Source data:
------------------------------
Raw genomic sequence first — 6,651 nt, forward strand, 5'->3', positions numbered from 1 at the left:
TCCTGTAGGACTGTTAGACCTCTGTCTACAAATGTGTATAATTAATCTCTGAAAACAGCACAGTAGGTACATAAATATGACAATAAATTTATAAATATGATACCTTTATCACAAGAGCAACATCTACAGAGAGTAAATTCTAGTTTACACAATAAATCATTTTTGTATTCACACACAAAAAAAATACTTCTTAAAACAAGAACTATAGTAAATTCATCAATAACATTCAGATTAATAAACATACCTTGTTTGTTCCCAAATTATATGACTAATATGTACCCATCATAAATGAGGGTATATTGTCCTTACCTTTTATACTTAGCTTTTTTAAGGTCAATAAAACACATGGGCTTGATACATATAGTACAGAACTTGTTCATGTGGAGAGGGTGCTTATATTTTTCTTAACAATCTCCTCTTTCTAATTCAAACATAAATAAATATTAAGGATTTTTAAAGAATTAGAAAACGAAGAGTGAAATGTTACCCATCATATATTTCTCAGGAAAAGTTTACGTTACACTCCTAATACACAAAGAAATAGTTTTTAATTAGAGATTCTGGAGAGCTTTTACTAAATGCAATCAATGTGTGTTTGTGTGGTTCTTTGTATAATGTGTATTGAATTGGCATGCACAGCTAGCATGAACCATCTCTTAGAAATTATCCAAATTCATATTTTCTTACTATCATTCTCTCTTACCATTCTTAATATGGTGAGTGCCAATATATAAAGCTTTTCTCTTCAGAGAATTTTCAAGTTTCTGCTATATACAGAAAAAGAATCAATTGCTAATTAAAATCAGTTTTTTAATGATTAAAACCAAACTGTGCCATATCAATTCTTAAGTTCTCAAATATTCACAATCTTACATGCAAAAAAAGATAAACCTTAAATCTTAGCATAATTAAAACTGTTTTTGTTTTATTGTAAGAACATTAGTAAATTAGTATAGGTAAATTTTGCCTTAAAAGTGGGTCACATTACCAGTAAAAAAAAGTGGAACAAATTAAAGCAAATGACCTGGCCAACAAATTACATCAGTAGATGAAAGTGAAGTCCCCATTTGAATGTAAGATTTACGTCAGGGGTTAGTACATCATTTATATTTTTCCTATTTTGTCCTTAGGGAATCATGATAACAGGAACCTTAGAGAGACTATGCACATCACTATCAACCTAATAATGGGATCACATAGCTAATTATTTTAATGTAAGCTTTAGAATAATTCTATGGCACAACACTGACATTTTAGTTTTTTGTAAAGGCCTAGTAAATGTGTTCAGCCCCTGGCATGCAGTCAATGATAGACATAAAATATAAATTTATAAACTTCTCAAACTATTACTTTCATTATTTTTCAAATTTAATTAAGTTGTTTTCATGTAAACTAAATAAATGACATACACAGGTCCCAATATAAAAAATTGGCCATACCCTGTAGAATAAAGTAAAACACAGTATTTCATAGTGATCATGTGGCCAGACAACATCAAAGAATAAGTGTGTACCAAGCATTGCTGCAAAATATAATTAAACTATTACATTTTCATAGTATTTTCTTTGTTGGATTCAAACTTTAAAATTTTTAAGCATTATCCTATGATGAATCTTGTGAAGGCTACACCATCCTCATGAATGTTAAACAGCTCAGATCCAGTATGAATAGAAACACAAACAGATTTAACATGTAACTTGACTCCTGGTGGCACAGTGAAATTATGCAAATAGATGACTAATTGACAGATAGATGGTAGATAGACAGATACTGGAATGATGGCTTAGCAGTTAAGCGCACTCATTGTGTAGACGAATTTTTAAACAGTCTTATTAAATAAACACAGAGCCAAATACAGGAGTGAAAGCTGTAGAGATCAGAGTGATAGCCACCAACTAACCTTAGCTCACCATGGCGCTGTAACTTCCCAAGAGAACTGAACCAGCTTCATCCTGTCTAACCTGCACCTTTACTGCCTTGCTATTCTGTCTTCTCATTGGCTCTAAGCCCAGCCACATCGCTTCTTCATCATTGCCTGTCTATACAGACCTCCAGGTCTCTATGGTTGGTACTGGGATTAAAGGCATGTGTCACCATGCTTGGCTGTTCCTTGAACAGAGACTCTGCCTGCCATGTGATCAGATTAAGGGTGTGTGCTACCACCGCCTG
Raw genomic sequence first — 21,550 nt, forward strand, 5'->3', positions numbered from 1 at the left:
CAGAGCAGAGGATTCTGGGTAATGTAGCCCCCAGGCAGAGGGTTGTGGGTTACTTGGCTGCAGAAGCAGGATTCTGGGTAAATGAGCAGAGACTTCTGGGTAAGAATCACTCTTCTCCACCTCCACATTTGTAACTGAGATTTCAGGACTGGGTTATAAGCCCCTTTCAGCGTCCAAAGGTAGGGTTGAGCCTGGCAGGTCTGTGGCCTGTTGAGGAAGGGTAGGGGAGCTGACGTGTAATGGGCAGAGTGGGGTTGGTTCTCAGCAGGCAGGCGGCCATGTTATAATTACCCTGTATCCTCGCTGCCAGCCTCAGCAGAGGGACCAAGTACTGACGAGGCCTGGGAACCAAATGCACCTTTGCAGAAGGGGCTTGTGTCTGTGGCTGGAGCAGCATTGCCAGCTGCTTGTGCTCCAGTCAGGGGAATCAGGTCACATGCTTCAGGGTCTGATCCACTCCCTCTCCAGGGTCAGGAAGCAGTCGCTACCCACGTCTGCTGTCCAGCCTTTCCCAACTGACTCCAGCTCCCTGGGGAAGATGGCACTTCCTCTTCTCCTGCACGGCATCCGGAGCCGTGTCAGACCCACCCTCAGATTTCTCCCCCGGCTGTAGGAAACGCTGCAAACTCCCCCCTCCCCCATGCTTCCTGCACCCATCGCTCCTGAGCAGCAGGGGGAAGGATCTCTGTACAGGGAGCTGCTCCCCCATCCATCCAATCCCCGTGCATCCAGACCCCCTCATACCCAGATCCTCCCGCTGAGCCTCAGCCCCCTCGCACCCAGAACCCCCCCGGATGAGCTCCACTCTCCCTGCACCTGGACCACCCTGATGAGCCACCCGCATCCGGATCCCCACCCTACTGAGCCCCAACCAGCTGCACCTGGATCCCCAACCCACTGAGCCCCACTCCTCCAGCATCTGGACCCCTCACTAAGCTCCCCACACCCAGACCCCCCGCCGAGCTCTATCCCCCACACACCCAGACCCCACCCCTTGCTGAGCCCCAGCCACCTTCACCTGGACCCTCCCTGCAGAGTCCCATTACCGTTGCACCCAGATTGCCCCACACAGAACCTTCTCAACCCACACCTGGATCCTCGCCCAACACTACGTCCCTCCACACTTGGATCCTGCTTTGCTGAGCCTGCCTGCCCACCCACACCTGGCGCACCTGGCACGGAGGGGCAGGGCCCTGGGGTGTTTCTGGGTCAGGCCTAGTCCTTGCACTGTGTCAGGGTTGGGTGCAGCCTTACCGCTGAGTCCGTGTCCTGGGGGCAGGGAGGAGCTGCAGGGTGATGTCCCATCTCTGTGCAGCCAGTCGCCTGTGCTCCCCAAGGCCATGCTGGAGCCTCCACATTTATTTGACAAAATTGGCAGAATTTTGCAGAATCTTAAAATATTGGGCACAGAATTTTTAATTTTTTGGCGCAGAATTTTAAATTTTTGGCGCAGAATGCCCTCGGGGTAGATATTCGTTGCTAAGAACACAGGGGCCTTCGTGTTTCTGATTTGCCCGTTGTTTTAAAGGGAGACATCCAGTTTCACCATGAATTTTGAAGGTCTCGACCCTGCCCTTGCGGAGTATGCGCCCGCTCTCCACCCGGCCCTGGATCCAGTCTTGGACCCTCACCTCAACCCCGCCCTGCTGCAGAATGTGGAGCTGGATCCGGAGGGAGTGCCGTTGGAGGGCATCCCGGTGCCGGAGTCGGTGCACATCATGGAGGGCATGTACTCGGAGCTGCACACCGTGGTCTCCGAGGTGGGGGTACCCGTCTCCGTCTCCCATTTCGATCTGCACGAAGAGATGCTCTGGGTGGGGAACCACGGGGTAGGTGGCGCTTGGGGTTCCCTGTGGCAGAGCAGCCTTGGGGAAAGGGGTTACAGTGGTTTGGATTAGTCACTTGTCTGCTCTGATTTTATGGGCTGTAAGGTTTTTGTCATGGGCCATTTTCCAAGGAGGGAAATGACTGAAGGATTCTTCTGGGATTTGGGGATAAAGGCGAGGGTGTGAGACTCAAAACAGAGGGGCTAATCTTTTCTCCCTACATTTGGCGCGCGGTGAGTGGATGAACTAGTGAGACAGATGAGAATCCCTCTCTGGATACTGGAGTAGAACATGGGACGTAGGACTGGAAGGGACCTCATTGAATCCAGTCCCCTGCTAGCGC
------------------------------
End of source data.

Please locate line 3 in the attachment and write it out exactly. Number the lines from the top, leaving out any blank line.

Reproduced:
Raw genomic sequence first — 21,550 nt, forward strand, 5'->3', positions numbered from 1 at the left: